Giving the keynote lecture at the Edinburgh International Television Festival on Thursday evening, Abraham referred to the "parade of Americans" that has told the UK industry "how things ought to be done" in recent MacTaggart lectures.
Four of the last five executives to give the MacTaggart lecture have been American: Elisabeth and James Murdoch, the chairman of Shine and co-chief operating officer of 21st Century Fox respectively; the Google executive chairman, Eric Schmidt, and Kevin Spacey, the actor, director and producer.
Abraham said: "But, how do you explain the number of US entities queuing up to buy our producers and now, our broadcasters? Doesn’t this suggest that, maybe, as with our gun laws and health system, it’s us who are showing them how it ought to be done?"
Deals so far this year have included Liberty Global buying Virgin Media and All3Media, as well as a small stake in ITV, Viacom agreeing to buy Channel 5, and Sky merging with Sky Italia and Sky Deutschland.
MacTaggart lectures are known for their "bogeymen" and Abraham extended his beyond MacTaggart givers to include Malone, who he said was "understood to be the largest landowner in America" and "famously, hates to pay tax".
Abraham said the way the UK TV industry had "balanced public and private risk-taking" had "set free the creativity and talent that the Americans are now so keen to invest in".
Amid speculation about a merger between 21st Century Fox, Time Warner and Sky Europe, Abraham asked what responsibility and accountability the "new global gated communities" would have to the UK TV industry.
Abraham said: "TV is clearly now a combat vehicle for tech and mobile companies and platforms to compete with each other, rather than a sovereign industry in its own right."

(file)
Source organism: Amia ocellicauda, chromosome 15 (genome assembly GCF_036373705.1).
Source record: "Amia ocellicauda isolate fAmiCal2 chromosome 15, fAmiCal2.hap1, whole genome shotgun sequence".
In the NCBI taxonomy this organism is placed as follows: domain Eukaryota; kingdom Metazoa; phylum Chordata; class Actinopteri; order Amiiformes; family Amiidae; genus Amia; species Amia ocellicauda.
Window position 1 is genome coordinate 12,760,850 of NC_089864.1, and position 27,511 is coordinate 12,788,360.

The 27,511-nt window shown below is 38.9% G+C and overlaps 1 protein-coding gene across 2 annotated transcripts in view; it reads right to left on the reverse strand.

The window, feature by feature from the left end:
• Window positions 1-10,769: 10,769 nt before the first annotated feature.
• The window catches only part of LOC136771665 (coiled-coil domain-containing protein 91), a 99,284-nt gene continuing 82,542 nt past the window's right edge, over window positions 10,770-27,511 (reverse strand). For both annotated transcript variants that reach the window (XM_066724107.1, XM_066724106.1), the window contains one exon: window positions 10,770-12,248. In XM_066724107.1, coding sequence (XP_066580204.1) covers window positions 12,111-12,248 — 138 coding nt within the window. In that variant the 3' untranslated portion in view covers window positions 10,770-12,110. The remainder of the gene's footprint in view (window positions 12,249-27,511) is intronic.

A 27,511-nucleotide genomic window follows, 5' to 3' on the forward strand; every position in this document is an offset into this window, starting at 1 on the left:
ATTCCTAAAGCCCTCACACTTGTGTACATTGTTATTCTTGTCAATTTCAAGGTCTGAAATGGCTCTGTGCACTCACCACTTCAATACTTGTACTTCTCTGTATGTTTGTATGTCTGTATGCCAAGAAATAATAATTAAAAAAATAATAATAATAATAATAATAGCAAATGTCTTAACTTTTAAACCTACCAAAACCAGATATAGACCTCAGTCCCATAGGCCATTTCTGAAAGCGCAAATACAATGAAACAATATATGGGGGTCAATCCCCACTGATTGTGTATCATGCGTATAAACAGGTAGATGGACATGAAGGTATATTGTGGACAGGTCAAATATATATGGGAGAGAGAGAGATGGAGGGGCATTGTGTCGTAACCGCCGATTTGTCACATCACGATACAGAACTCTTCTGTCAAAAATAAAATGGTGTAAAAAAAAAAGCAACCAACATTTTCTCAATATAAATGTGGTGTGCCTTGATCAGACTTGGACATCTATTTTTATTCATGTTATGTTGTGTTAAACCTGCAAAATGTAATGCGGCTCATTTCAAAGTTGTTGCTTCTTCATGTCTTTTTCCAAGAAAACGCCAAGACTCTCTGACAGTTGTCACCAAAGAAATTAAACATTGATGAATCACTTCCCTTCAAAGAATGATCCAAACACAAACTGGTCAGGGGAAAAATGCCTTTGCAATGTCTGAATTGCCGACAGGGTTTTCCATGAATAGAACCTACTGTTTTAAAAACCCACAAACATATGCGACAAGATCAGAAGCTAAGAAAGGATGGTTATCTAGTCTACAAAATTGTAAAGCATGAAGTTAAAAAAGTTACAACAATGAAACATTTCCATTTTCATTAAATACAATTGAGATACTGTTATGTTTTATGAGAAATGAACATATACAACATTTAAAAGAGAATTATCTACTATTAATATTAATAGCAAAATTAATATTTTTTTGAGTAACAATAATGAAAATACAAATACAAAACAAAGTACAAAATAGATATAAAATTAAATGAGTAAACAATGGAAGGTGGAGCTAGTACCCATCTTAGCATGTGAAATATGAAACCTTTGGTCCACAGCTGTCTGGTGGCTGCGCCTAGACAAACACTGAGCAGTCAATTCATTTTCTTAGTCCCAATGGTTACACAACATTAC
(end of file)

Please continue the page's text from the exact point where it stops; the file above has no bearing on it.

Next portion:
Returning to a subject he has tackled before, Abraham said Sky should pay the public service broadcasters (PSBs) for their content. In the current arrangement the PSBs pay Sky to carry their channels.
Abraham said: "The UK is now one of very few major markets in the world where public service broadcasters receive no payment for the immense value their channels bring to pay platforms. Now is the time to correct this and we need new rules to do it."
In response to Abraham's comments, Graham McWilliam, the group director of corporate affairs at Sky, said: "Just four years after pledging to stand on its own two feet in the marketplace, Channel 4 is again calling for a subsidy to compensate for its declining performance.
"This proposal amounts to a discriminatory tax on millions of licence fee paying viewers to watch public service content that is supposed to be free.
"Channel 4 should not be allowed to walk away from the obligations of universally free access which come with the very significant benefits of public service status."